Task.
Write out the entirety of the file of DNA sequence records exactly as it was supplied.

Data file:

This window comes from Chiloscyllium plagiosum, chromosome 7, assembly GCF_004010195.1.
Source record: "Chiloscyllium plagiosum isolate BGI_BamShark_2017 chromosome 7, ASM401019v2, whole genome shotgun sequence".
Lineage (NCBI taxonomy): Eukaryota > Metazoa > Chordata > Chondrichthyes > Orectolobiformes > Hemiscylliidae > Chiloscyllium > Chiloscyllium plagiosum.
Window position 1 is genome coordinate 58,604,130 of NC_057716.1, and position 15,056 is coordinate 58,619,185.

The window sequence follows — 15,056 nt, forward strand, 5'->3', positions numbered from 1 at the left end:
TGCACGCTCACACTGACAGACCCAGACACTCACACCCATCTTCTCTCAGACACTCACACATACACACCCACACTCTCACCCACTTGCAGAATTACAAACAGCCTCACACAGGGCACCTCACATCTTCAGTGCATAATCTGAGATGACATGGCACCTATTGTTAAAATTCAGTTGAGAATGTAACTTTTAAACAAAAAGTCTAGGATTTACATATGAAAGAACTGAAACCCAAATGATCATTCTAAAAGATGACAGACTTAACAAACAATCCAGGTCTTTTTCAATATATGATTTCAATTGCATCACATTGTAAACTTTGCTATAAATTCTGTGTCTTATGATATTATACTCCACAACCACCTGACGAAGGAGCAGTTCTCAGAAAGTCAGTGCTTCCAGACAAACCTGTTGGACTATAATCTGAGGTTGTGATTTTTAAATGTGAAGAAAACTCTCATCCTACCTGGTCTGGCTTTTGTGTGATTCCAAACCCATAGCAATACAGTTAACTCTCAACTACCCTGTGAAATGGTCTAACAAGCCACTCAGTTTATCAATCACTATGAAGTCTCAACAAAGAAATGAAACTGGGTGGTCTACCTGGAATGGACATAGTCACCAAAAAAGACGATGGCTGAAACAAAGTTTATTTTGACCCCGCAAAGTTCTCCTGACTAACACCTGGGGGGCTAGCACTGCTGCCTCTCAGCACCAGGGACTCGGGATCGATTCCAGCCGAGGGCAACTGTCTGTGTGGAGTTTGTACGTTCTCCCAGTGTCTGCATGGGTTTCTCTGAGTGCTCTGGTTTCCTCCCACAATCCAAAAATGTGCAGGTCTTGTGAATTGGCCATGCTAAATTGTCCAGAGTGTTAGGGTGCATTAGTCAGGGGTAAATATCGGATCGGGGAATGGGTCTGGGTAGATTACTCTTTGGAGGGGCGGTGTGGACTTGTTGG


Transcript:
This window comes from Chiloscyllium plagiosum, chromosome 7, assembly GCF_004010195.1.
Source record: "Chiloscyllium plagiosum isolate BGI_BamShark_2017 chromosome 7, ASM401019v2, whole genome shotgun sequence".
Lineage (NCBI taxonomy): Eukaryota > Metazoa > Chordata > Chondrichthyes > Orectolobiformes > Hemiscylliidae > Chiloscyllium > Chiloscyllium plagiosum.
Window position 1 is genome coordinate 58,604,130 of NC_057716.1, and position 15,056 is coordinate 58,619,185.

The window sequence follows — 15,056 nt, forward strand, 5'->3', positions numbered from 1 at the left end:
TGCACGCTCACACTGACAGACCCAGACACTCACACCCATCTTCTCTCAGACACTCACACATACACACCCACACTCTCACCCACTTGCAGAATTACAAACAGCCTCACACAGGGCACCTCACATCTTCAGTGCATAATCTGAGATGACATGGCACCTATTGTTAAAATTCAGTTGAGAATGTAACTTTTAAACAAAAAGTCTAGGATTTACATATGAAAGAACTGAAACCCAAATGATCATTCTAAAAGATGACAGACTTAACAAACAATCCAGGTCTTTTTCAATATATGATTTCAATTGCATCACATTGTAAACTTTGCTATAAATTCTGTGTCTTATGATATTATACTCCACAACCACCTGACGAAGGAGCAGTTCTCAGAAAGTCAGTGCTTCCAGACAAACCTGTTGGACTATAATCTGAGGTTGTGATTTTTAAATGTGAAGAAAACTCTCATCCTACCTGGTCTGGCTTTTGTGTGATTCCAAACCCATAGCAATACAGTTAACTCTCAACTACCCTGTGAAATGGTCTAACAAGCCACTCAGTTTATCAATCACTATGAAGTCTCAACAAAGAAATGAAACTGGGTGGTCTACCTGGAATGGACATAGTCACCAAAAAAGACGATGGCTGAAACAAAGTTTATTTTGACCCCGCAAAGTTCTCCTGACTAACACCTGGGGGGCTAGCACTGCTGCCTCTCAGCACCAGGGACTCGGGATCGATTCCAGCCGAGGGCAACTGTCTGTGTGGAGTTTGTACGTTCTCCCAGTGTCTGCATGGGTTTCTCTGAGTGCTCTGGTTTCCTCCCACAATCCAAAAATGTGCAGGTCTTGTGAATTGGCCATGCTAAATTGTCCAGAGTGTTAGGGTGCATTAGTCAGGGGTAAATATCGGATCGGGGAATGGGTCTGGGTAGATTACTCTTTGGAGGGGCGGTGTGGACTTGTTGG